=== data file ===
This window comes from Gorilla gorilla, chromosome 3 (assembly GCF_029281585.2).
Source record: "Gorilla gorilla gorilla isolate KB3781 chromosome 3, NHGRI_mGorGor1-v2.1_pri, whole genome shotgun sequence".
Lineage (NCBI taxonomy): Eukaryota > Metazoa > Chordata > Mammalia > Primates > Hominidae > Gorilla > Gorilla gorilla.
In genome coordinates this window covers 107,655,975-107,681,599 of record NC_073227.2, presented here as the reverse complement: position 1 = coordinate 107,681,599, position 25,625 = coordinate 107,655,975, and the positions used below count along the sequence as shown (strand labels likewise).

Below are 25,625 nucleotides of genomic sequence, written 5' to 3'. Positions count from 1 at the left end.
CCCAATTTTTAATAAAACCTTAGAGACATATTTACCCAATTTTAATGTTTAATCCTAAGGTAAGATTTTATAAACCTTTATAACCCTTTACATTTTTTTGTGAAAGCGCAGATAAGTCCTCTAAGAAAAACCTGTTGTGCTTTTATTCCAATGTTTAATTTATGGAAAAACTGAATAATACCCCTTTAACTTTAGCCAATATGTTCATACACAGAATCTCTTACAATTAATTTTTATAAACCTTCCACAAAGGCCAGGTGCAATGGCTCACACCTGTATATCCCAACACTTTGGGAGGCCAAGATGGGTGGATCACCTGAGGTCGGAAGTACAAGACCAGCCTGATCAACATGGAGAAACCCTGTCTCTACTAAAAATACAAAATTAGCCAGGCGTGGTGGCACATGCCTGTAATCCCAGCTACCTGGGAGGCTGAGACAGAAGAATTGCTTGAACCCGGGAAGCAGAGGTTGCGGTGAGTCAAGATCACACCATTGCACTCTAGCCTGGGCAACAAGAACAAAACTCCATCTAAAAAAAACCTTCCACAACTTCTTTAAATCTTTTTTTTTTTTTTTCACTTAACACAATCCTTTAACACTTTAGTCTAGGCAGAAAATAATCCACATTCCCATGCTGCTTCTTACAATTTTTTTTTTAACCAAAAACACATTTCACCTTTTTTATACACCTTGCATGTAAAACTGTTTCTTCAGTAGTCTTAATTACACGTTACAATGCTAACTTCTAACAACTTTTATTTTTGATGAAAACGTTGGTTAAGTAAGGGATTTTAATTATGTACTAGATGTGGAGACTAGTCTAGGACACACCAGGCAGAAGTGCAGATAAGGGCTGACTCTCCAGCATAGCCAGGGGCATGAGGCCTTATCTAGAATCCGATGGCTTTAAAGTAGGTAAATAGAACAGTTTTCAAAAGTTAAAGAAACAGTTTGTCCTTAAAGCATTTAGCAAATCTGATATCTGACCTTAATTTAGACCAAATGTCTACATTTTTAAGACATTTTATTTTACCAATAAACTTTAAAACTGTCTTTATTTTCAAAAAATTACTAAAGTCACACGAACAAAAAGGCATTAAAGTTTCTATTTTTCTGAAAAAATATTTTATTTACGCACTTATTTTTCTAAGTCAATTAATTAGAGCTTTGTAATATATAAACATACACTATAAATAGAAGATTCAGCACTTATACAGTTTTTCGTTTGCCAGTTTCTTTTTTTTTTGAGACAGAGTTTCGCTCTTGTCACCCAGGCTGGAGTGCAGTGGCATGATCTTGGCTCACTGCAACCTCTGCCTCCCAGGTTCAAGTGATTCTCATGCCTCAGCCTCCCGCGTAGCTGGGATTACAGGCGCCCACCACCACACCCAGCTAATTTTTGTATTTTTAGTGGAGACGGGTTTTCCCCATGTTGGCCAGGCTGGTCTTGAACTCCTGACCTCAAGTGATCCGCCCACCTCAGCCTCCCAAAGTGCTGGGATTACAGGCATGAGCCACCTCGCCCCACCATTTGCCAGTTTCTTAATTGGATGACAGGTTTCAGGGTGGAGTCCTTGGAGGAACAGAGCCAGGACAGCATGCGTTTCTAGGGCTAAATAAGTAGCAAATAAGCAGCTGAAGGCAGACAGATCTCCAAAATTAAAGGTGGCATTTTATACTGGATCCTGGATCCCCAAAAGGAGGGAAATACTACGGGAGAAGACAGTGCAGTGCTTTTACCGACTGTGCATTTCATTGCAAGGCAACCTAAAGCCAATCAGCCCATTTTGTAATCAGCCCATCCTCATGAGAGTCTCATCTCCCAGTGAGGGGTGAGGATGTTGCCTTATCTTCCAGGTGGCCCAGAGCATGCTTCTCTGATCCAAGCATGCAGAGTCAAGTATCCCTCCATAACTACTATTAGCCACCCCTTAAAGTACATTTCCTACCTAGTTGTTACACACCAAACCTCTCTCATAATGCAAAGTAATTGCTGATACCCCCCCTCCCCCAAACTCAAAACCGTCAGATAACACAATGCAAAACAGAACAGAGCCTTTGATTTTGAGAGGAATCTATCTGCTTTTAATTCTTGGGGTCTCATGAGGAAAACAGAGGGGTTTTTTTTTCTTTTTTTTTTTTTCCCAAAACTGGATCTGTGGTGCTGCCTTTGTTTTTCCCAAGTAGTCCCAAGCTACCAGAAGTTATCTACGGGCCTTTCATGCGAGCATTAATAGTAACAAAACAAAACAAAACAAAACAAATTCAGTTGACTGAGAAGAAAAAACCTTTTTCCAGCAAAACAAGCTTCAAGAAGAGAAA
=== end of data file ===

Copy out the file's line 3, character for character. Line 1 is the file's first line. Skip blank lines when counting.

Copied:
Lineage (NCBI taxonomy): Eukaryota > Metazoa > Chordata > Mammalia > Primates > Hominidae > Gorilla > Gorilla gorilla.